Doing Good While Doing It Right: What You Need To Know About Establishing a Non-Profit
There are countless ways that individuals and entities can engage in philanthropic, charitable, educational, and other noble endeavors focused on helping others or supporting a cause. But it takes more than good intentions to do so in a manner that both effectively advances your goals and comports with the law.
Forming a not-for-profit entity as a vessel for your efforts is not necessarily complicated, but it is a lot more involved than setting up a lemonade stand. If you want to attract donors, you need to give them the confidence that you’re running a professional, transparent, and legally compliant operation that directs their money towards the underlying cause you support. Importantly, you need to be able to assure donors that their contributions are indeed tax-deductible.
That is why consulting with experienced counsel can be critical if you are considering launching a non-profit. A qualified not-for-profit attorney can position you for success, keep you out of unwanted and avoidable legal trouble, and maximize the good you do.
Your Not-For-Profit Business Is Still A Business. You Need To Run It Like One.
One of the biggest fundamental errors that people make when embarking on a non-profit endeavor is failing to recognize that they are establishing a business. It may be in the business of making the world a better place rather than selling widgets, but it is a type of business nonetheless. That means establishing it like one and running it like one. Failing to do either of those can expose those in charge to the same potential legal liabilities faced by owners and managers of for-profit enterprises.
Setting Up Your Non-Profit
The first step in the process is selecting and forming the optimal not-for-profit entity structure. This means incorporating under the laws of a specific state, just like any corporation or limited liability corporation must do.
You need to prepare and file the appropriate paperwork and pay the necessary fees with the secretary of state (or equivalent authority) of the state in which you incorporate. This includes Articles of Incorporation which contain such information as the entity’s:
- Registered Agent and Office
- Directors and Incorporators
The two most common tax designations for not-for-profits are: a public charity and a private foundation. Each has different requirements regarding fundraising and expenditures.
A public charity:
- Requires fundraising or collecting fees from services or products from at least 30% of the general public, subject to some exceptions.
- If fundraising, the entity may be required to register under certain state agencies depending on which state you are fundraising in.
- The entity is responsible to donors for how their donations are expended.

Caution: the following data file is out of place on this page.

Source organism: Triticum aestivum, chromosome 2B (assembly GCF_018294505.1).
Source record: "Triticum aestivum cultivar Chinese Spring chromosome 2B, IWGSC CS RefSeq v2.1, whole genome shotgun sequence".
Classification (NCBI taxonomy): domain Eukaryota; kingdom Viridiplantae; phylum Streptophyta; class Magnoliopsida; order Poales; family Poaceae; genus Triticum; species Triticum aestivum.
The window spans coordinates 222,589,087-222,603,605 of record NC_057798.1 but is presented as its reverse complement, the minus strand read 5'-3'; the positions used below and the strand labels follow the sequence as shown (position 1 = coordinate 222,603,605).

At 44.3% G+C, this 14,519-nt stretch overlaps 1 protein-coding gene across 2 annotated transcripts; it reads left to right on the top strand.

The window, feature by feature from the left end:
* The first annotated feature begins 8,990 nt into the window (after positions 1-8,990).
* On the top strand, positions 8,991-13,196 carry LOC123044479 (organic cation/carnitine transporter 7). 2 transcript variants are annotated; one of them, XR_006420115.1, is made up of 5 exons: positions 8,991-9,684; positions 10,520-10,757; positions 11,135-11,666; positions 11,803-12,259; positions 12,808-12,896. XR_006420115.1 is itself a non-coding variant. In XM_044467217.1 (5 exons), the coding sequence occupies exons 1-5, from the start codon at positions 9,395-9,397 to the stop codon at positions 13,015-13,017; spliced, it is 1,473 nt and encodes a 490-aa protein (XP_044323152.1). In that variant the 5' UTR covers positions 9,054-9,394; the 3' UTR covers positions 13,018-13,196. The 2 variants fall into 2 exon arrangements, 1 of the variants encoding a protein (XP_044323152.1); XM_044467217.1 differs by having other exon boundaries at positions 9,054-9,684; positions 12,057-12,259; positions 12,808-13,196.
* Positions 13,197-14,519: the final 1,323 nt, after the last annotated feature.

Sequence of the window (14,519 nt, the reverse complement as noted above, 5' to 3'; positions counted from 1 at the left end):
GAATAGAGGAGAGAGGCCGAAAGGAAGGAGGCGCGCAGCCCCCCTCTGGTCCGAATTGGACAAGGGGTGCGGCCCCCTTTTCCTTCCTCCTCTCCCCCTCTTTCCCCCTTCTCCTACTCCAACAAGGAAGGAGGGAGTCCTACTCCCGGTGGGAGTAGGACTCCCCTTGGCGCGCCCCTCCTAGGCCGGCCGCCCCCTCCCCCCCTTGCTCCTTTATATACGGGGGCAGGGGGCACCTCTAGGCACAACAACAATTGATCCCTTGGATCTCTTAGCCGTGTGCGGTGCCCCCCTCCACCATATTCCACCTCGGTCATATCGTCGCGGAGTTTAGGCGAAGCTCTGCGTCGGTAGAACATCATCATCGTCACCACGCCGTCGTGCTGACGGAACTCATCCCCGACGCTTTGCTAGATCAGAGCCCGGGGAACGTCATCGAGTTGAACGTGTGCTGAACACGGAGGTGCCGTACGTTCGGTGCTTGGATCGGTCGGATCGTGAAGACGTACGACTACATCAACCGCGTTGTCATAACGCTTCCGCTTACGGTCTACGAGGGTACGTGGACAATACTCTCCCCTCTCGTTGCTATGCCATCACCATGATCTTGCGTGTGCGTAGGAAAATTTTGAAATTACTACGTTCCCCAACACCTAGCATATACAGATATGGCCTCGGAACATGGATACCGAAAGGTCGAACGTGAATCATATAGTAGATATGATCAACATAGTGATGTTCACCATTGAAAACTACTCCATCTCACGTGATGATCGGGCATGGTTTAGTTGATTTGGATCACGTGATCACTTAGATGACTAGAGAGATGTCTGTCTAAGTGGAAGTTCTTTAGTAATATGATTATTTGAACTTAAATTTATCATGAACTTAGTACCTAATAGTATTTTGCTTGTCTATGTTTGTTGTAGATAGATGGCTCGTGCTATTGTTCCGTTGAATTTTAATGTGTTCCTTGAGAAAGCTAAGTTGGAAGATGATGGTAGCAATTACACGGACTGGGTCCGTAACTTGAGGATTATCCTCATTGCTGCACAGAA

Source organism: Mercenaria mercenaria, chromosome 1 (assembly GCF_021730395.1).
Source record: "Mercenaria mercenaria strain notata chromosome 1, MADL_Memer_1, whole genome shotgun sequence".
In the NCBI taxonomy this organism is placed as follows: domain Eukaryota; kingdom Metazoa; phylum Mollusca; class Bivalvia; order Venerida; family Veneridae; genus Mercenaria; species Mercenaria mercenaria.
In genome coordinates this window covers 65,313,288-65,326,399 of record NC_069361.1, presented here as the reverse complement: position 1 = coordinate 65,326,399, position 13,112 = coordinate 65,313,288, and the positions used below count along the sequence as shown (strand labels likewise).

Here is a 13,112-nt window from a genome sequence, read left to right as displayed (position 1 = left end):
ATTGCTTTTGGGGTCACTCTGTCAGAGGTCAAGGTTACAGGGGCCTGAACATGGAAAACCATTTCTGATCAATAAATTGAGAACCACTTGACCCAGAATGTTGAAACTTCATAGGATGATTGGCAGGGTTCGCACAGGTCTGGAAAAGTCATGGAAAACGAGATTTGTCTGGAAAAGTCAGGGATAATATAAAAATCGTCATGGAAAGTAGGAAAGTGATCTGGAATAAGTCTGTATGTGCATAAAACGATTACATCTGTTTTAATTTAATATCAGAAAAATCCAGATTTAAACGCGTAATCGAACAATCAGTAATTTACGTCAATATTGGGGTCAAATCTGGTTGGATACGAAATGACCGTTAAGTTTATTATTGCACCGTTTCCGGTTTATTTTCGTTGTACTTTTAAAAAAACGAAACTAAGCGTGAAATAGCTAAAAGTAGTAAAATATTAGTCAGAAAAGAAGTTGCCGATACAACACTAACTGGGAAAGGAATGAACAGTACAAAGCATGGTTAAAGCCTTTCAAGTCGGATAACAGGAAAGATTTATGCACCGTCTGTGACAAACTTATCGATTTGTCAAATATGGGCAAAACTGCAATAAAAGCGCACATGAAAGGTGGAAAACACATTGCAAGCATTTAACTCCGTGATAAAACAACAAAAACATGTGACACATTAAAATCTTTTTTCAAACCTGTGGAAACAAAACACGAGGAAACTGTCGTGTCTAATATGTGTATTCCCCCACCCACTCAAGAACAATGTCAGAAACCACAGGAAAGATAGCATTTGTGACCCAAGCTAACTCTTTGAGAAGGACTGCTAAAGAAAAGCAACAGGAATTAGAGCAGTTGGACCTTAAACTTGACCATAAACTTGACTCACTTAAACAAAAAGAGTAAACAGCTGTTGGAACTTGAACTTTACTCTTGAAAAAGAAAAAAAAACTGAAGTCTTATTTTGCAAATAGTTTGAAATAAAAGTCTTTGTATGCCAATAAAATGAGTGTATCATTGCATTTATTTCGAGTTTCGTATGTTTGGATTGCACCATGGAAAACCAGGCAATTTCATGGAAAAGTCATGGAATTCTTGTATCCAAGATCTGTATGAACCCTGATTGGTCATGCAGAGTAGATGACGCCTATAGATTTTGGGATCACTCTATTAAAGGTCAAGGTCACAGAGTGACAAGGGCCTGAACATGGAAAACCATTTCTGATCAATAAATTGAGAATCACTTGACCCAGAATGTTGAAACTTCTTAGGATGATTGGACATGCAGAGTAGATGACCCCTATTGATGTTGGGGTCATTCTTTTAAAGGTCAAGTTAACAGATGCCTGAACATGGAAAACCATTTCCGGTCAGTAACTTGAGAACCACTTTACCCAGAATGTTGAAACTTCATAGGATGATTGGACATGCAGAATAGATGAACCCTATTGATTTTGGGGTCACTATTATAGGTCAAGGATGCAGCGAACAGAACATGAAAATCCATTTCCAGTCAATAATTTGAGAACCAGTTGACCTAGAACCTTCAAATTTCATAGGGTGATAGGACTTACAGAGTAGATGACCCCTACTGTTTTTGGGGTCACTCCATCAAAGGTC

A private foundation:
- Can be funded solely by one person.
- Is often used by more wealthy individuals and families to concentrate their philanthropy.
- Is subject to a higher level of regulatory oversight by the IRS
- Is subject to an excise tax on net investment income and minimum yearly expenditures for its charitable purposes.
Establishing a not-for-profit entity is not a matter of “set it and forget it.” Such entities have ongoing obligations regarding filings and reporting to the state and must comply with many corporate formalities when running the enterprise. Failure to comply with any of these requirements can result in the business's involuntary dissolution and potentially expose the owners and managers to legal problems.
This means preparing and filing bylaws, holding meetings, preparing minutes, establishing proper voting procedures, and submitting yearly tax filings at both the state and federal levels, among other obligations.
Additionally, fundraisers and charitable organizations In Illinois and almost all other states must register each year with the Attorney General's office so that potential donors can access important information such as income, expenditures, programs, and administration before giving to the charity.
Tax-Exempt Status Is Not Automatic
While charitable donations may come from the bottom of the heart, donors also reasonably expect that their contributions will be tax-deductible. But too many people make the mistake of assuming that if they have properly formed a charitable or not-for-profit entity, then all donations to the entity are therefore tax-deductible.
Absolutely not so.
Obtaining the coveted 501(c)(3) designation from the Internal Revenue Service (IRS), which bestows tax-exempt status on an organization, is an entirely separate process from establishing the entity itself.
It involves a completing a Form 1023 along with many other required documents that must be prepared and submitted to the IRS for review. IRS Publication 557: Tax-Exempt Status For Your Organization contains detailed information on what charitable organizations must do to get the IRS’s tax-exemption blessing.
Let Us Help You Help Others
Starting and running a not-for-profit charitable organization can be a profoundly rewarding experience that can improve the lives of individuals and make communities better places to live. Doing so the right way can ensure that your efforts bear the most fruit. If you are considering launching a non-profit venture, we welcome the opportunity to help. Please contact one of the not-for-profit attorneys at Latimer LeVay Fyock today.